Thursday, December 25, 2008

2008 part 2...

Here is my continuing look at the films of 2008, a year of cinema that kind of made me shrug my shoulders and say,"Eh, what else you got?" or something (I'm feeling a little dull-brained today so forgive my attempts at any kind of cleverness, humor or, y'know, wrting...)

1. Teeth- Certainly among my favorite films I saw this year, this tounge in cheek (so to speak) horror-comedy about a born again teenager who discovers vagina dentata upon her sexual awakening is...well, did you read that description? Written and directed by Mitchell Lichtenstein, it's funny, sick, uncomfortable body horror balancing the cool veneer of Cronenberg with the sly humor and unsubtle social commentary of Romero. Star Jess Weixler is absolutely irresistable.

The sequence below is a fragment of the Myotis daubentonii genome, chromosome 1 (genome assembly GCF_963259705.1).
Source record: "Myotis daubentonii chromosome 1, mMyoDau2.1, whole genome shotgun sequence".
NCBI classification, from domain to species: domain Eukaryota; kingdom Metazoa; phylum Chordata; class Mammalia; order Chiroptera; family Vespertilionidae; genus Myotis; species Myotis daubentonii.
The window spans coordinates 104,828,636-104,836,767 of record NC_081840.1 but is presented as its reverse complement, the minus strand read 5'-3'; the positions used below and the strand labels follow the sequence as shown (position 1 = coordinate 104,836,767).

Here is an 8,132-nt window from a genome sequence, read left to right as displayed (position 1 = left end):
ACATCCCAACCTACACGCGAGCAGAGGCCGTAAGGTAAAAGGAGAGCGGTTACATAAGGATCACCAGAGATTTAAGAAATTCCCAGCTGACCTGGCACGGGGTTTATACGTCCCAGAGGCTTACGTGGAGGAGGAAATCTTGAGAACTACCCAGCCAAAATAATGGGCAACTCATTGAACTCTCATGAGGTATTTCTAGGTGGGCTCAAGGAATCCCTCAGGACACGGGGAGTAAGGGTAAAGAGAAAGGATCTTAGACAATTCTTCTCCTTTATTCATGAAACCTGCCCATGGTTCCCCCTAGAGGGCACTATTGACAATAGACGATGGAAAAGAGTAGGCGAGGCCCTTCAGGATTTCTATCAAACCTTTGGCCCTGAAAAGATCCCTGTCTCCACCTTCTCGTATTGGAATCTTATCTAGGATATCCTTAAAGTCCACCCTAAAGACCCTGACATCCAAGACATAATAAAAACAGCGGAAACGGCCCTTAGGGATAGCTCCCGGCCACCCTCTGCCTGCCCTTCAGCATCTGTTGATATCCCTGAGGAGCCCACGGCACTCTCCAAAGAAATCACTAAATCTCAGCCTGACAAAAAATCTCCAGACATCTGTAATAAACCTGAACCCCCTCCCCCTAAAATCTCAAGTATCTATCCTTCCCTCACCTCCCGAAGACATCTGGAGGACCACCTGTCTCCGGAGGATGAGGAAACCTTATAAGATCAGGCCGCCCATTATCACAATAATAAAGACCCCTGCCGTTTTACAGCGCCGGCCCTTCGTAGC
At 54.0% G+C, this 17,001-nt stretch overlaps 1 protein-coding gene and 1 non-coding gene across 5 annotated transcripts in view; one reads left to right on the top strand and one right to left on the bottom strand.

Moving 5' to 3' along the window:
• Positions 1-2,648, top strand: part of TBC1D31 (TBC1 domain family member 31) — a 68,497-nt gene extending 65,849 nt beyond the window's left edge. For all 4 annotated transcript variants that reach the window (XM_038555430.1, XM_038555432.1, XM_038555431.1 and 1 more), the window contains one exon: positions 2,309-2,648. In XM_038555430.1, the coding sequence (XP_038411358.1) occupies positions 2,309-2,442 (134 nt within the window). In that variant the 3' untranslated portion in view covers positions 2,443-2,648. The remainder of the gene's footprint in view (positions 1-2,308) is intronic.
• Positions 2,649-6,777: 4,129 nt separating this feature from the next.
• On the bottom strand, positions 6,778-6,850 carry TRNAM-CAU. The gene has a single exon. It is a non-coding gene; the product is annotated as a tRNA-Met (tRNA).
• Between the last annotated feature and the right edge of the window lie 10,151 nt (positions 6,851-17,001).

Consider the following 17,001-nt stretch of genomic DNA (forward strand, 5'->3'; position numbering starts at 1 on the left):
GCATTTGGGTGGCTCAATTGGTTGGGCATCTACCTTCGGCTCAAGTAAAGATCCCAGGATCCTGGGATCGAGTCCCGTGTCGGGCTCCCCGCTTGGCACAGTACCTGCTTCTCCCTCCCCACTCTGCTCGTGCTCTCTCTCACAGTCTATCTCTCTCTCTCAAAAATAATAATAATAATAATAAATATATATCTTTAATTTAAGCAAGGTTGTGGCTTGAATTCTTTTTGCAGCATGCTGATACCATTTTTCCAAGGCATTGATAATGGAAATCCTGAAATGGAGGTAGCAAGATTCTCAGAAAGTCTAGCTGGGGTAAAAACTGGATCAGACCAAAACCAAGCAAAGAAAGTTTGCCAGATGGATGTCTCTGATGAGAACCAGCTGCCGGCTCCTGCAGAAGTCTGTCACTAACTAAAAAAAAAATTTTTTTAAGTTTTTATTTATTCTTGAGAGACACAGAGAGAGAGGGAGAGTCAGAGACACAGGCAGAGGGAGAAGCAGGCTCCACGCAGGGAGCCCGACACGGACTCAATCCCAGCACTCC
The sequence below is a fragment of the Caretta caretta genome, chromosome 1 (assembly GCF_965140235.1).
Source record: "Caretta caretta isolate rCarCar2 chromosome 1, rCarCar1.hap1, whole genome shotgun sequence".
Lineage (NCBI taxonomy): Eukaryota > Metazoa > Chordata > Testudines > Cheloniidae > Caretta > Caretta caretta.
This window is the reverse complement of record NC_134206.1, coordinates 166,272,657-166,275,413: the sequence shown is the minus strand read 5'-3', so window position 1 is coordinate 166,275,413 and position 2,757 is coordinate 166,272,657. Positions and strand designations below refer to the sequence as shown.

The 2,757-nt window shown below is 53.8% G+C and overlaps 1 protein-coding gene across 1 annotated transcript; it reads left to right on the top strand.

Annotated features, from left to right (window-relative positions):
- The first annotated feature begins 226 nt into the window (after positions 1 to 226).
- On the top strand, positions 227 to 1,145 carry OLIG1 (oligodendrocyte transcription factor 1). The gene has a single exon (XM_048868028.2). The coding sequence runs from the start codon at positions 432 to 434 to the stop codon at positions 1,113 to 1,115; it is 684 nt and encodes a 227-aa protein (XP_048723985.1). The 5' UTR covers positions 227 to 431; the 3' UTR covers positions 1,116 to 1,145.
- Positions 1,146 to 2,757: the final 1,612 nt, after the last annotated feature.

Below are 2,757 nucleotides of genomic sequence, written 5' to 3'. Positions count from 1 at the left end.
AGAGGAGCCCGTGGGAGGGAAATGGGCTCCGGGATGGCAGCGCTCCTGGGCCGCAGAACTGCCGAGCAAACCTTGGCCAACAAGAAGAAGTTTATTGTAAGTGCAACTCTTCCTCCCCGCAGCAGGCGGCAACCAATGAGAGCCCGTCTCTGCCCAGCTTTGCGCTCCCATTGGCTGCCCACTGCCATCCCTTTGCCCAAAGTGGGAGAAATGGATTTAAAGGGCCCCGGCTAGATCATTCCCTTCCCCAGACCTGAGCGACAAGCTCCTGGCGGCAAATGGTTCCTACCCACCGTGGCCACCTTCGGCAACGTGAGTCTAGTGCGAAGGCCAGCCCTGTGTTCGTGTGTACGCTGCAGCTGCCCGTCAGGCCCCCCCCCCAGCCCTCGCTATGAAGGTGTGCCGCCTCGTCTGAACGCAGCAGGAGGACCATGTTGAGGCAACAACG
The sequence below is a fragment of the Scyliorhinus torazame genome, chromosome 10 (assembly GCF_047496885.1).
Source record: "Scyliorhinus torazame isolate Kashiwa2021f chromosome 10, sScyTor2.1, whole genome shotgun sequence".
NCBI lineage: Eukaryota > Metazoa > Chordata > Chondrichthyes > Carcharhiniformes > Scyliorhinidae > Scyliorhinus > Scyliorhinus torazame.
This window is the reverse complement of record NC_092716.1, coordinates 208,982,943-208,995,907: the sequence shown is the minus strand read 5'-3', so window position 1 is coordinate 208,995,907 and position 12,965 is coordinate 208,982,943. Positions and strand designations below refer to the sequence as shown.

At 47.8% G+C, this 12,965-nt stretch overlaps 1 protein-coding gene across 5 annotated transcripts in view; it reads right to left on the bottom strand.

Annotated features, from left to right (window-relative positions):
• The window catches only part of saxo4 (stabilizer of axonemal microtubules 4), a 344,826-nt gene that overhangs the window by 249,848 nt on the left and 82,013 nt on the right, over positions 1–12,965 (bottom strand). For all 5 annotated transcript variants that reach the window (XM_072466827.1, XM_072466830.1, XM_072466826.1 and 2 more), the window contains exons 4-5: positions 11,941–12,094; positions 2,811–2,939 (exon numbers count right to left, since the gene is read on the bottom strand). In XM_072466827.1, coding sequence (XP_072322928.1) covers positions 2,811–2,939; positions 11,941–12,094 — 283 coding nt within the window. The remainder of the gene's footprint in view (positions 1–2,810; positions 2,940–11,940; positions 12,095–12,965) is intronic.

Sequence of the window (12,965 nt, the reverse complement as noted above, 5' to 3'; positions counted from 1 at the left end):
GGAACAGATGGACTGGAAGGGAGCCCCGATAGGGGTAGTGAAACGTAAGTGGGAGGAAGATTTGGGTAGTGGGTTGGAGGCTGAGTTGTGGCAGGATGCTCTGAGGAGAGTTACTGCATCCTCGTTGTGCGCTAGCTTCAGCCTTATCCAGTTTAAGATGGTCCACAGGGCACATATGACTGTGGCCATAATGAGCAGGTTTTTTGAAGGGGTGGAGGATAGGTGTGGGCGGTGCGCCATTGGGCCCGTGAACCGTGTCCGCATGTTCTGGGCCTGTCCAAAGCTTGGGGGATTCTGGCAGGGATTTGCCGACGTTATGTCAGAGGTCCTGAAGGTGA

2. Son of Rambow- Another of my favorites of the year, this British film from the directors of the "Hitchhiker's Guide to the Galaxy" film is imaginative and endearing without ever becoming overly self-impressedly clever or cloying. Set in the early 1980s, a young boy growing up in an ultraconservative religious sect (mom is played by Jessica Stepehenson of "Spaced") in the English countryside befriends at hyperactive juvenile delinquint at school. The wealthy bad kid has access to video equipment, and turns the other boy onto a tape of "First Blood," which becomes interwoven into the child's already very vivid fantasy life, and the two band together to film a video sequel- "Son of Rambow." Both are working towards differently emotional ends, dealing with family, love and loss, and their friendship is strained when a popular, ultracool French exchange student and his many followers get involved in the production. Moving, insightful and a wonderful celebration of the childhood ideal of play. Watch it twice.